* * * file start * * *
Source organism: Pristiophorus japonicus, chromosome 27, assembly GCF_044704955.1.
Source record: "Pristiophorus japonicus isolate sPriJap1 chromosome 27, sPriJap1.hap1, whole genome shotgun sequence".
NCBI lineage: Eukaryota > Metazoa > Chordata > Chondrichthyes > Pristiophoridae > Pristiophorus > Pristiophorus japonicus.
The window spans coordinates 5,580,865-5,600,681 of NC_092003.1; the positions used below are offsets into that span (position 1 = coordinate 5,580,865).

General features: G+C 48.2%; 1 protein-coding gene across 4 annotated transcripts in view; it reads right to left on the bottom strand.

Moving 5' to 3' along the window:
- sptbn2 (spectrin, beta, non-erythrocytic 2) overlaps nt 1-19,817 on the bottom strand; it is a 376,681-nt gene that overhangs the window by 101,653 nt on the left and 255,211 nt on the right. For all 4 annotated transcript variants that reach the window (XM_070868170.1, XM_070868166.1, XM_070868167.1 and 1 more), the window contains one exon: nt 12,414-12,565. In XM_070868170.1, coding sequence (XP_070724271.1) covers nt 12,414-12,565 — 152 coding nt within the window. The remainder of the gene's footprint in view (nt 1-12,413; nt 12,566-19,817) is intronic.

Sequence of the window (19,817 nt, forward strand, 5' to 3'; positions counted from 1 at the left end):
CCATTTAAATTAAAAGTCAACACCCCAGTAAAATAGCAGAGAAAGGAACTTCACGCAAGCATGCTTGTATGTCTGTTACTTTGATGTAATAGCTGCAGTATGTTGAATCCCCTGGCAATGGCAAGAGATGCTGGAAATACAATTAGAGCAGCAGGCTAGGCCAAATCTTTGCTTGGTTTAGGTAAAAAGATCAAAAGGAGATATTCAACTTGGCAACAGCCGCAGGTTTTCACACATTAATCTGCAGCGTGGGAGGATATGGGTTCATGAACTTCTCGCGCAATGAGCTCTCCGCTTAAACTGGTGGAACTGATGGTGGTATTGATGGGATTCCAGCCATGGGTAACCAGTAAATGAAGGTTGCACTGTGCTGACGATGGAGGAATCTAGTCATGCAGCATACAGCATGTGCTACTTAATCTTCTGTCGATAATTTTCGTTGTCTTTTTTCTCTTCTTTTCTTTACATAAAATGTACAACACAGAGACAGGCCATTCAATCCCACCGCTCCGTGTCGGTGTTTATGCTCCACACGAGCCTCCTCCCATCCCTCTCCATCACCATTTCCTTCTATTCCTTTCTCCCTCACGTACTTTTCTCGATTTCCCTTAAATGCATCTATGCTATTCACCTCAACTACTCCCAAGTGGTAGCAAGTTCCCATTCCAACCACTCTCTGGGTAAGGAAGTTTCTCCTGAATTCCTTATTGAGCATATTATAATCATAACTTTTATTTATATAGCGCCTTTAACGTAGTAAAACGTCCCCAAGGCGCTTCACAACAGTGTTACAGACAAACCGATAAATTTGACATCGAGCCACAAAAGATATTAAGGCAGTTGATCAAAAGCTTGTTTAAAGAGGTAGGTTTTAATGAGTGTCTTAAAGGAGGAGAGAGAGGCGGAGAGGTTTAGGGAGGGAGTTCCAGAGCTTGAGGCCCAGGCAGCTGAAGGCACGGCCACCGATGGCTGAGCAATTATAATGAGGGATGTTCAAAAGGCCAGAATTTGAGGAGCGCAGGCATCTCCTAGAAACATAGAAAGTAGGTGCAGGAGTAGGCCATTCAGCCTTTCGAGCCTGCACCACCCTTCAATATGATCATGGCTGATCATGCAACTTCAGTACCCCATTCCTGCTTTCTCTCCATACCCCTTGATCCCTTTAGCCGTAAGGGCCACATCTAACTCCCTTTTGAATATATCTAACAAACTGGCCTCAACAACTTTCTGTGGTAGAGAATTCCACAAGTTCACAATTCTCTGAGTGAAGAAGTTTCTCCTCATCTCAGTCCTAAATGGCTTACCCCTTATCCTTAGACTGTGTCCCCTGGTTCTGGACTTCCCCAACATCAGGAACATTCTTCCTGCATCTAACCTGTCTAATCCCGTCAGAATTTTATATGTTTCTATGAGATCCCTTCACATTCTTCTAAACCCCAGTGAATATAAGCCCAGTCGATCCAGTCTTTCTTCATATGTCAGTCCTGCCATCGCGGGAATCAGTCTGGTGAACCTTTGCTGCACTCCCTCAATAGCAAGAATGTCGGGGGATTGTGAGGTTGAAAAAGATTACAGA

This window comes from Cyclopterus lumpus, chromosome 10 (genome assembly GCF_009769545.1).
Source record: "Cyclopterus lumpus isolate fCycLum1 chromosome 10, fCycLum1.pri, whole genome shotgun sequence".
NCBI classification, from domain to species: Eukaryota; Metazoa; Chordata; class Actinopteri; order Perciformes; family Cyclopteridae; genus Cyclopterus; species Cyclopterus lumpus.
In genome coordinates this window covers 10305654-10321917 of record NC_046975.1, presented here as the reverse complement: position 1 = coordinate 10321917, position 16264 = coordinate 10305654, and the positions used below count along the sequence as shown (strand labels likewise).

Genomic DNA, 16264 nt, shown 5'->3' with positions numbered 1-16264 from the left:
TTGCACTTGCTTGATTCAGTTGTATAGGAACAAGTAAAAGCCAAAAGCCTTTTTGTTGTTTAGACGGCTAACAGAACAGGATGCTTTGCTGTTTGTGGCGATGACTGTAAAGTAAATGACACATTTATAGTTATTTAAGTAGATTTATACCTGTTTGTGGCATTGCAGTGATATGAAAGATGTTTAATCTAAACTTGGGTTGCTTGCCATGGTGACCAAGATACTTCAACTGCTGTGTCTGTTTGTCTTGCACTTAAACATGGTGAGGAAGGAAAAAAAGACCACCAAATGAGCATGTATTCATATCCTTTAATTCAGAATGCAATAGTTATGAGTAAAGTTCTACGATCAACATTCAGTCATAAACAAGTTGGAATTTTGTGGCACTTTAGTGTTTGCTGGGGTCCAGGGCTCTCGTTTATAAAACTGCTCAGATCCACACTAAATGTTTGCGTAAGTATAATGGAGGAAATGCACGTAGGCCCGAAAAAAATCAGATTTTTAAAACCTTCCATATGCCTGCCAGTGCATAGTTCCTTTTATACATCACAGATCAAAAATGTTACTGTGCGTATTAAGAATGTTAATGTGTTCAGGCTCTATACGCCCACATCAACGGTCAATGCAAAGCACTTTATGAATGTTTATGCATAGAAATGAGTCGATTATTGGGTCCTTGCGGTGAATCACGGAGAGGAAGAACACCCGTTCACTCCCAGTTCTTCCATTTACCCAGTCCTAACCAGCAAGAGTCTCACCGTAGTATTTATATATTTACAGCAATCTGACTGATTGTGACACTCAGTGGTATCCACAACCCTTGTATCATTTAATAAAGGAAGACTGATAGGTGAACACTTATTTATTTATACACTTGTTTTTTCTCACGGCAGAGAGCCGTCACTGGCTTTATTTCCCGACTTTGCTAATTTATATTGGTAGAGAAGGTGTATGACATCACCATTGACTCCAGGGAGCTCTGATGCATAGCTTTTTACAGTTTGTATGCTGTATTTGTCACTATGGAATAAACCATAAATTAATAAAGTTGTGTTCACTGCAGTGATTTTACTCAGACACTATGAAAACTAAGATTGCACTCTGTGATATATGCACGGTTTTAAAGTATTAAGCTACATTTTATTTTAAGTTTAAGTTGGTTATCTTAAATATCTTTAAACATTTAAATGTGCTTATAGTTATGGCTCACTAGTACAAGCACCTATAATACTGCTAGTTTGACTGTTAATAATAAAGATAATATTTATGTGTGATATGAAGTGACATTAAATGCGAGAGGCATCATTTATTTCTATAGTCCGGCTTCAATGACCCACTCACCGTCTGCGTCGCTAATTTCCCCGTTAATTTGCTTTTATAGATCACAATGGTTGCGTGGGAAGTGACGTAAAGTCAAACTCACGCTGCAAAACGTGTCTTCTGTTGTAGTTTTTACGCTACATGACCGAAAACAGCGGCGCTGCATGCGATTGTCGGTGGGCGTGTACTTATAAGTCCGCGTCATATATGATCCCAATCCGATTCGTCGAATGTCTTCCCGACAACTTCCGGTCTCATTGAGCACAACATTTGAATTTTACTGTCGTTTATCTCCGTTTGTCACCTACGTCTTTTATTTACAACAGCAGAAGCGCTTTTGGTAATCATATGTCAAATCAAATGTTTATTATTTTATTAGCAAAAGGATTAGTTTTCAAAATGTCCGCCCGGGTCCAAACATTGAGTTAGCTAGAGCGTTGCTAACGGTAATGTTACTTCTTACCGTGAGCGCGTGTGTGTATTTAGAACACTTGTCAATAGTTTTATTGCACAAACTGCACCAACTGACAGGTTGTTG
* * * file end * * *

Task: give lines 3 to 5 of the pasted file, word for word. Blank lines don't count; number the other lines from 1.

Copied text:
NCBI lineage: Eukaryota > Metazoa > Chordata > Chondrichthyes > Pristiophoridae > Pristiophorus > Pristiophorus japonicus.
The window spans coordinates 5,580,865-5,600,681 of NC_092003.1; the positions used below are offsets into that span (position 1 = coordinate 5,580,865).

General features: G+C 48.2%; 1 protein-coding gene across 4 annotated transcripts in view; it reads right to left on the bottom strand.